5 Subtle Things That Are Stressing You Out At Home — And How To Fix Them
The home should be a retreat, but sometimes outside stressors can make their way into our private sanctuaries. Clutter, toxic products—these are sources of stress at home that we're familiar with. But there are also a handful of subtle stressors that could be throwing off your space and your mood. Carolyn DiCarlo, an interior designer and student of meditation, ancient mind-body practices, and sacred architecture, is adept at using new and old philosophies to create outer spaces that promote a peaceful inner landscape. Although everyone needs something a little different, DiCarlo says she's noticed five unconscious points of stress that throw off homes across the board. Here's how to tweak them and create an easy, breezy space:
1. The furniture placement is off.
DiCarlo says that having too many items in your path as you walk through a space—be it clutter or pieces of furniture—can induce stress. "Circulation though a home should flow almost like a river rather than a straight line," she tells mbg, recommending that you space out belongings to make way for a little winding. She believes the direction your furniture is facing matters, too. For instance, a bed facing north can help promote clarity and vivid dreams. "In some indigenous thought, the north is a place of stillness and wisdom—which, of course, is where you'd want to sleep."
2. The light isn't optimized.
"Lighting and the quality of light can be a cause of stress," DiCarlo explains. You want to take advantage of as much natural light as possible, so if you live in a space with limited windows, think carefully about what you place next to them. "Run through your day and consider when the light enters that space." For instance, if you're contemplating where to put a reading chair, consider placing it next to a window that gets the most light during the time of day you tend to sit down with a book.
3. The sounds echo.
Too much echoing can disturb a space, DiCarlo says, so you'll want to make sure that there are plenty of soft materials to absorb sound—especially in rooms meant for relaxation like the bedroom.
Sometimes what's unseen can have the biggest influence at home.
4. The colors are too flat.
When it comes to choosing a color scheme for your space, consider how each shade is thought to influence our mood. Oranges and reds tend to be best for stimulating social spaces while muted grays and blues create more of a calming sense. Whichever shade you choose, DiCarlo recommends making sure it transforms when the light hits it. "Colors that can change tone from day to night make the room into a different experience and subtly allow for new feelings. Sometimes colors that are too flat don't lend themselves to the same depth of experience." When choosing paint colors in particular, she recommends choosing a color that is a touch lighter and grayer than what you might think, since when you cover a whole room in a color it reflects and intensifies.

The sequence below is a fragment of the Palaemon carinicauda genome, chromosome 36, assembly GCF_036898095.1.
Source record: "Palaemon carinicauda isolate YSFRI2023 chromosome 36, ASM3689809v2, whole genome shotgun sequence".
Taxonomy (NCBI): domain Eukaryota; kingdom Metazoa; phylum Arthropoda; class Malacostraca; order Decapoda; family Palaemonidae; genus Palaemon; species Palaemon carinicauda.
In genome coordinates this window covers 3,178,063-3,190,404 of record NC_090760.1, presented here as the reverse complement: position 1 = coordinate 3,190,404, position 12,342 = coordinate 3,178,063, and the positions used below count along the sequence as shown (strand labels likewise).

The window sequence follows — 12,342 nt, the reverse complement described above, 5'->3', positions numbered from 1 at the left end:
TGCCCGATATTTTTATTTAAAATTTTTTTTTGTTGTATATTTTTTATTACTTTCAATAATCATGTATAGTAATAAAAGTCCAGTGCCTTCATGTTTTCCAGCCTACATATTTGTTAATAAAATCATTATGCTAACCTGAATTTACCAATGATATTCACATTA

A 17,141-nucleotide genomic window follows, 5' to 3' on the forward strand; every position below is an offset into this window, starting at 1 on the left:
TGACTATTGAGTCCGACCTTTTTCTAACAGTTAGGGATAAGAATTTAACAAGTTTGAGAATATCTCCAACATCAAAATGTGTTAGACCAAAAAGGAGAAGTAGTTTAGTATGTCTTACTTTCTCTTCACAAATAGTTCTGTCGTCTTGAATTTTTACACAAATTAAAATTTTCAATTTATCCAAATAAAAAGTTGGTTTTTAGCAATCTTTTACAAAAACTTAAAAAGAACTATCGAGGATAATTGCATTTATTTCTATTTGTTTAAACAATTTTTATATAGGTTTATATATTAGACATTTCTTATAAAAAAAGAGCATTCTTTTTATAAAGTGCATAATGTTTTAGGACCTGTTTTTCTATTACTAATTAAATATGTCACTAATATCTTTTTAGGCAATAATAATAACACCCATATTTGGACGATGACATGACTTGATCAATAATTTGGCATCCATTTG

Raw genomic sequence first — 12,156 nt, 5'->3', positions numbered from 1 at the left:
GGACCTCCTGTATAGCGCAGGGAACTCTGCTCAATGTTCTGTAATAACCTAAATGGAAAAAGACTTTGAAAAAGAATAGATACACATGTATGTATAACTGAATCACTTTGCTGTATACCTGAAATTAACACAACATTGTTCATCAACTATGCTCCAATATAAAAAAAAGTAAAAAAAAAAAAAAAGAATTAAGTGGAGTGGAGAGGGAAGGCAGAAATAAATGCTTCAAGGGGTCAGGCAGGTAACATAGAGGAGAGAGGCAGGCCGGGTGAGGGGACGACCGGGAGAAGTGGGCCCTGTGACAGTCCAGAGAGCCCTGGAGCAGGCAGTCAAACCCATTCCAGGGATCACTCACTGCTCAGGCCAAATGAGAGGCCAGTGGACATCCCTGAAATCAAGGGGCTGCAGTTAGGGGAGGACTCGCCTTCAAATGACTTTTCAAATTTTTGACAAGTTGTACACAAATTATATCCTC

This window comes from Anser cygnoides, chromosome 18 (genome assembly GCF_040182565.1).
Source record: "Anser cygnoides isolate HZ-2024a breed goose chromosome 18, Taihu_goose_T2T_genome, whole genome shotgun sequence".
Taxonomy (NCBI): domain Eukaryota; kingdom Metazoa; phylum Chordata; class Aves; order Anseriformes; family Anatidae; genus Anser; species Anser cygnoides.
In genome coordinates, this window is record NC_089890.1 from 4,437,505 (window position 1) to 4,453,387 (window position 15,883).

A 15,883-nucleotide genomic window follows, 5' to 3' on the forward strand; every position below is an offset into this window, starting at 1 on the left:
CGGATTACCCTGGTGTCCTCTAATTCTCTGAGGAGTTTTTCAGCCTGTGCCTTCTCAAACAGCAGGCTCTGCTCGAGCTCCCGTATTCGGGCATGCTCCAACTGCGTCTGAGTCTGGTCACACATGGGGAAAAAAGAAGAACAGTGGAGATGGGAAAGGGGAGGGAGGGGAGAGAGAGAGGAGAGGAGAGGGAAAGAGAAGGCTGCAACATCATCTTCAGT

5. There's lingering negative energy.
"Sometimes what's unseen can have the biggest influence at home," she says. One way to bring more positivity and openness into a space is to use biophilic design and find objects that mirror the patterns in nature. And busting through negativity is about more than just saging. "You can sage something to death, but sometimes you just have to get rid of it."
Wondering what negativity needs to go from your home? Check out this approachable decluttering advice.
Emma Loewe is the Sustainability and Health Director at mindbodygreen and the author of Return to Nature: The New Science of How Natural Landscapes Restore Us. She is also the co-author of The Spirit Almanac: A Modern Guide To Ancient Self Care, which she wrote alongside Lindsay Kellner.
Emma received her B.A. in Environmental Science & Policy with a specialty in environmental communications from Duke University. In addition to penning over 1,000 mbg articles on topics from the water crisis in California to the rise of urban beekeeping, her work has appeared on Grist, Bloomberg News, Bustle, and Forbes. She's spoken about the intersection of self-care and sustainability on podcasts and live events alongside environmental thought leaders like Marci Zaroff, Gay Browne, and Summer Rayne Oakes.